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Feminism, Writing and the Media in Spain

Ana María Matute, Rosa Montero and Lucía Etxebarria


Mazal Oaknín

This book explores the different treatment of writing by women and
writing by men in twenty-first-century Spain. Focusing on contemporary
Spanish authors Ana María Matute (1926–2014), Rosa Montero (1952–),
and Lucía Etxebarria (1966–), the author examines how Spanish women
writers are marketed in Spain and, in particular, how current marketing
strategies reinforce traditional structures of femininity.

Through an analysis of their work and lives in the context of the Franco
Regime, the Transition to democracy and contemporary Spain, this book
provides an innovative study of the construction of the public personae
of these key female writers. As social media and the internet transform
authors’ relationship with their readers, the rapidly shifting publishing
industry offers an important context for the difficult balance between
high levels of reception and visibility and the persistence of traditional
gender stereotypes.

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My initial plan when I moved to London in October 2007 was to spend nine months studying for a Master’s degree at University College London. Little did I know that ten years later I would still be there, this time as author of this book. This has been a fascinating journey, mainly because since my arrival I have been blessed with so many inspiring, loving, and supportive people that if I were to name them all, this section would be longer than my actual book!

My greatest debt is to my family, loved ones, and friends in Spain and UK: you know who you are. Writing a book can be an isolating and arduous task, and without your unwavering support and encouragement I would have given up and found a job in Camden Market long ago. You have repeatedly showed how much you cared, and you have lived the publication of this book as if it was your own achievement. And that really is the best achievement I could ask for.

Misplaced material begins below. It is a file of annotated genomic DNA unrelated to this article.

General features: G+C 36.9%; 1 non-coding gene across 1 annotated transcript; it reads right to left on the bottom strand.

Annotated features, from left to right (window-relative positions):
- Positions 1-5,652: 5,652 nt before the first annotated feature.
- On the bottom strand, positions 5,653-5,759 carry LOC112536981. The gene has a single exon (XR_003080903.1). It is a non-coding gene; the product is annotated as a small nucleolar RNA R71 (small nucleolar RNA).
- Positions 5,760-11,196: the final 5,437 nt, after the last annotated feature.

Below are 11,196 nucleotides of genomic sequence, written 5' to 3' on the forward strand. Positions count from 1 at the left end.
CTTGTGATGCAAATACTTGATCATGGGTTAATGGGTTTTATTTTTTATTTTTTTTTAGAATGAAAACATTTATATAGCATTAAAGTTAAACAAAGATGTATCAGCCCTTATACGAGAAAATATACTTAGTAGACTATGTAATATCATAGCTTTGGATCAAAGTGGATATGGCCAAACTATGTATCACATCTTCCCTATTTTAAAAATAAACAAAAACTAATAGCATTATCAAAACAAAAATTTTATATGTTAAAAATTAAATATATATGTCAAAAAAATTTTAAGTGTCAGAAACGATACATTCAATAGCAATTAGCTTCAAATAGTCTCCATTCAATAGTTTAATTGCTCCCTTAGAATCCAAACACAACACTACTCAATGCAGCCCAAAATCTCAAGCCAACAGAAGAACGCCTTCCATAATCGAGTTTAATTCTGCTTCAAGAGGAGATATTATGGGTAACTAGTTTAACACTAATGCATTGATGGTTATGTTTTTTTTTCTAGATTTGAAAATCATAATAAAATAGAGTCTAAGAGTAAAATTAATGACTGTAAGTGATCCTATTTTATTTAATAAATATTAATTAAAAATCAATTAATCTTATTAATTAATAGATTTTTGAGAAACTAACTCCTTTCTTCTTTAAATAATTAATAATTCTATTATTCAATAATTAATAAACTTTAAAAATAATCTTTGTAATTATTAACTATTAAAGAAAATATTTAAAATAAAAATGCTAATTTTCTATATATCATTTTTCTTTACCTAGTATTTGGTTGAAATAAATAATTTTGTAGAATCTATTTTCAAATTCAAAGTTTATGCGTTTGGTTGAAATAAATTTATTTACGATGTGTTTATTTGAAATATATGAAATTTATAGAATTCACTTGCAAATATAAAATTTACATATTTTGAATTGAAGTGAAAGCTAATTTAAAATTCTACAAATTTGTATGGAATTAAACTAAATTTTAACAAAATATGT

Likewise, during my time at UCL, I have been fortunate to work with wonderful colleagues and supervisors who believed in me and who gave me the opportunity to gain extremely valuable research and teaching experience. My gratitude goes to Professor Jo Evans, who has always been extremely insightful, rigorous, and helpful, yet also warm, fun, and approachable. I am also indebted to Dr Gareth Wood, whose invaluable feedback and intelligent comments are much appreciated.

Last but not least, my colleagues and friends at the Teaching Fellows’ Room have added much to my enjoyment of academic life.

I would also like to extend special thanks the funding provided for this research from UCL’s Open Access Fund.

Finally, this book is dedicated to my dear father Jacob Oaknín Bendahán Z’’L, of blessed memory. His perseverance, unwavering support, faith, love, and zest for life have set an invaluable example for me. It goes without saying that without all his support and help, this book would not be a reality.←xiii | xiv→ ←xiv | 1→